as a “Game Changer” in 2014 and has earned a stellar reputation nationally as one of the most enthusiastic, involved, and well-respected administrators in intercollegiate athletics. Chun was named Colgate University’s director of athletics and associate professor in 2013 and promoted in 2015 to vice president and director of athletics. Chun’s vision of academic excellence, success at the NCAA Division I level, and commitment to the university has created positive changes and outcomes for the Raiders. During her tenure as director of athletics, the Raiders have won titles in football, men’s lacrosse, men’s rowing, women’s soccer, and volleyball. In 2015, football won the Patriot League Championship and advanced to the NCAA Elite 8 earning a final national ranking of “lucky” number 13. Also, women's ice hockey’s stellar season earned them a final national ranking of 8th. In 2014, men’s ice hockey received an at-large selection to the NCAA Division I Championship tournament, earning a final national ranking of "lucky" number 13. Under Chun’s leadership, the academic accomplishments by Raiders student-athletes have been stellar, with a 98 percent graduation rate that ranks Colgate 3rd in the nation. In June 2011, Chun received the prestigious Maroon Citation. In 2010, Chun was selected as the National Administrator of the Year (FCS Division) by NACWAA. In 1999, Chun was inducted into the Colgate Athletics Hall of Honor, just 3 years after receiving the Howard Hartman Award, given to the Colgate Coach of the Year. Chun earned her bachelor of arts degree from Colgate in 1991 (double major: political science and education) and master of arts degree in 1994 (history).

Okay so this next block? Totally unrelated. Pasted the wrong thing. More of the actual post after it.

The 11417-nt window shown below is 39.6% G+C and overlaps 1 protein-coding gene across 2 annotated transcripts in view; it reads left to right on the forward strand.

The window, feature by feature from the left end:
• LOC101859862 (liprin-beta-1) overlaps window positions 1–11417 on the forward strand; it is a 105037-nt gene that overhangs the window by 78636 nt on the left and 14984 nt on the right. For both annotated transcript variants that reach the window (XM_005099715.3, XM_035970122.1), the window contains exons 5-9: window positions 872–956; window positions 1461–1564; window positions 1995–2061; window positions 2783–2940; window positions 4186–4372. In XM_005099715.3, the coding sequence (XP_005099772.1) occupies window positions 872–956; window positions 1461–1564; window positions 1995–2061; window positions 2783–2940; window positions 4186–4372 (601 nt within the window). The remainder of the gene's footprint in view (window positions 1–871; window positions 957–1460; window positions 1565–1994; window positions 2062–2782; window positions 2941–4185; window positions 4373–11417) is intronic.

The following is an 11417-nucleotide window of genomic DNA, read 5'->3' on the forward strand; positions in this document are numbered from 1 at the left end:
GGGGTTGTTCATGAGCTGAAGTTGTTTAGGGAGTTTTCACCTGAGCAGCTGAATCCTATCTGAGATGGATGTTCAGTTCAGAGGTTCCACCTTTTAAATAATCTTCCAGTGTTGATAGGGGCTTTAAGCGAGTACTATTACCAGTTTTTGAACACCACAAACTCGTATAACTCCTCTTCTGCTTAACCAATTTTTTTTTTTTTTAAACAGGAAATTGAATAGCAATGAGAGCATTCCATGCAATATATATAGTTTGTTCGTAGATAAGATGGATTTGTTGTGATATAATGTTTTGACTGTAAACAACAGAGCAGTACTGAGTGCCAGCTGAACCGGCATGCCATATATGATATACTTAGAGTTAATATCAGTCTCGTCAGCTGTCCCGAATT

Diane Ciccone ’74
is a member of Colgate’s first graduating class of women. She is also a 1977 graduate of Hofstra School of Law. Ciccone is a founding member and early president of the Alumni of Color and has served on the Alumni Corporation's Board of Directors and the Board of Trustees, chairing the board's Legal Affairs and Insurance Committee. She has also served on the Women's Advisory Committee and as class reunion chair, and organized class gifts. Ciccone has volunteered for campaigns, advised students on their careers, hosted interns, and created a fund to support the ALANA Cultural Center. She is a recipient of the Maroon Citation and the Wm. Brian Little '64 Award for Distinguished Service. The first residential commons has been named in her honor. She is currently on the Bicentennial Advisory Board. Her most current Colgate project is compiling the stories of Alumni of Color. She is a practicing attorney and administrative law judge in New York. She lives in New Jersey with her husband, Daryl McMillan. Their daughter Kali McMillan graduated from Colgate in 2010.